Belgium’s top three recipients were Indonesia, Tunisia and the Democratic Republic of the Congo, together accounting for 31.3% of Belgium’s private sector instruments to developing countries in 2021.

In terms of sectoral distribution, 51.6% of Belgium’s private sector instruments were extended in support of projects in the banking and financial services, followed by industry, mining, construction (33.6%) and energy (13.1%). A share of 12.1% of this financing focused on climate change mitigation and/or adaptation.

The Directorate-General for Development Cooperation and Humanitarian Aid (DGD) of the Federal Public Service Foreign Affairs, Foreign Trade and Development Co-operation is responsible for development co-operation. It develops strategies according to political orientations and the legal framework, grants funding, and monitors the co-operation programme implemented by autonomous or independent partners. Contributions to multilateral organisations are under the responsibility of other federal public services (such as Finance). The DGD politically steers some of these contributions – such as contributions to the European Commission. Enabel, the Belgian development agency, implements and co-ordinates Belgium’s international development policy. Belgium’s development finance institution, the Belgian Investment Company for Developing Countries, invests directly in private sector projects in developing and emerging economies. Belgium’s whole-of-government co-ordination mechanisms are based on the mobilisation of task forces that bring together key federal departments – sometimes alongside external actors – around specific issues.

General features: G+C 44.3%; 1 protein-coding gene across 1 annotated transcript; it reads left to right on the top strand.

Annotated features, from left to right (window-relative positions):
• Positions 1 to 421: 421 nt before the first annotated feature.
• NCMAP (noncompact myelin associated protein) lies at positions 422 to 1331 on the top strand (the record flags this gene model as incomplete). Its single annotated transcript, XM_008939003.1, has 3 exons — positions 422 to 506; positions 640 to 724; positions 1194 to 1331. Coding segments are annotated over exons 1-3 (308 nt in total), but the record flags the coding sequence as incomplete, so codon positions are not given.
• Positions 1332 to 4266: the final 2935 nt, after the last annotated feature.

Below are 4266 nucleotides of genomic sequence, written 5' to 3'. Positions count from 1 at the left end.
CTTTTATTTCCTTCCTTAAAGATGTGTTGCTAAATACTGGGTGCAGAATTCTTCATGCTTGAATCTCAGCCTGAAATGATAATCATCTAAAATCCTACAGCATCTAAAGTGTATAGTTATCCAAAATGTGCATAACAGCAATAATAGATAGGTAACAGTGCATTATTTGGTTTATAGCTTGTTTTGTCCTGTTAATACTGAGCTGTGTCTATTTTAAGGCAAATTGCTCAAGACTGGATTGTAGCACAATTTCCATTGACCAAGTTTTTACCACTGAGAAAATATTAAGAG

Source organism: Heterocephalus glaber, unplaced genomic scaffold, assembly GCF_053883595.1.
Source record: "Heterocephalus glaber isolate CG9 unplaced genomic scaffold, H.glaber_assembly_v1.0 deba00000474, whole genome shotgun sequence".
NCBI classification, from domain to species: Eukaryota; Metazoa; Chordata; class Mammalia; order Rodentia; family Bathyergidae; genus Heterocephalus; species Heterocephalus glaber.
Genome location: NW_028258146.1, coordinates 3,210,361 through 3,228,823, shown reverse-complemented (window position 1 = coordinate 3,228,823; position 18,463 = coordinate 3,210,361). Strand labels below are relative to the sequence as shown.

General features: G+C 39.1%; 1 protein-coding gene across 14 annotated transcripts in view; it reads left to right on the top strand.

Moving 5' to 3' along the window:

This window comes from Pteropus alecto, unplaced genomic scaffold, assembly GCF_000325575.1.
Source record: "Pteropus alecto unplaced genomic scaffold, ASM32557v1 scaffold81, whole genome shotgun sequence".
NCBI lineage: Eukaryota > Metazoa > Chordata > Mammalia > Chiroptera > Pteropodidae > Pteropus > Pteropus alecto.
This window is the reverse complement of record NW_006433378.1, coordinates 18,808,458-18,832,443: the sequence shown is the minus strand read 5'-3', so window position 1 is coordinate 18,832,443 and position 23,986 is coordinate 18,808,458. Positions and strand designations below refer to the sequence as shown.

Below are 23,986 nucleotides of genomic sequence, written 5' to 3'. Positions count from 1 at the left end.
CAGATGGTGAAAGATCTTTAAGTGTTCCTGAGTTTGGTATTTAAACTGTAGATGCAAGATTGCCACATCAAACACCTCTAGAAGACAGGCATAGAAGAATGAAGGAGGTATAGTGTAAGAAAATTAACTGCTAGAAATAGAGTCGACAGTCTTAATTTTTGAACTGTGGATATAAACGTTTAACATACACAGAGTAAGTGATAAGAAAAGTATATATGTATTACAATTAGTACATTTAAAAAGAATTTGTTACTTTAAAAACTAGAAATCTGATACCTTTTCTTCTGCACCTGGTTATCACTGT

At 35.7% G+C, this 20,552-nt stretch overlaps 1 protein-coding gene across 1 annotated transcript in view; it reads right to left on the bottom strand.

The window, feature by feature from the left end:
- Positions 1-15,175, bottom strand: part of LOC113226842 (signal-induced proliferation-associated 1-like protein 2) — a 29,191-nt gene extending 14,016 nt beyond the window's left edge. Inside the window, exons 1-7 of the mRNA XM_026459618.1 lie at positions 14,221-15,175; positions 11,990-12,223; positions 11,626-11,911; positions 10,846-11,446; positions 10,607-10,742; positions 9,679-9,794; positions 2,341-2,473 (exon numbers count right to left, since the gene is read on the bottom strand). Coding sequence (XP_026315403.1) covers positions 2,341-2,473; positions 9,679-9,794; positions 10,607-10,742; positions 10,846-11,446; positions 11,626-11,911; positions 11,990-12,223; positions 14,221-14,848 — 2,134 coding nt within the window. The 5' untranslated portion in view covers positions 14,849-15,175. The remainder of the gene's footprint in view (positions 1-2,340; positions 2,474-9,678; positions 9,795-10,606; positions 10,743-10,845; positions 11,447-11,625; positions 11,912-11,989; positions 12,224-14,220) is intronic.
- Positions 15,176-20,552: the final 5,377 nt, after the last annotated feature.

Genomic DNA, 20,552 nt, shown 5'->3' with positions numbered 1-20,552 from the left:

The Federal Public Service Foreign Affairs, Foreign Trade and Development co-operation has more than 150 staff, 24% of which are in embassies abroad. Enabel has about 1 500 staff, 88% of which are in country offices abroad.

CSOs active in development co-operation, humanitarian assistance and global citizenship education co-ordinate through the following national platforms: Acodev, the Flemish Federation of NGOs; and the National Center for Cooperation and Development (CNCD-11.11.11).

Internal systems and processes help ensure the effective delivery of Belgium’s development co-operation. Select features are shown in the table below.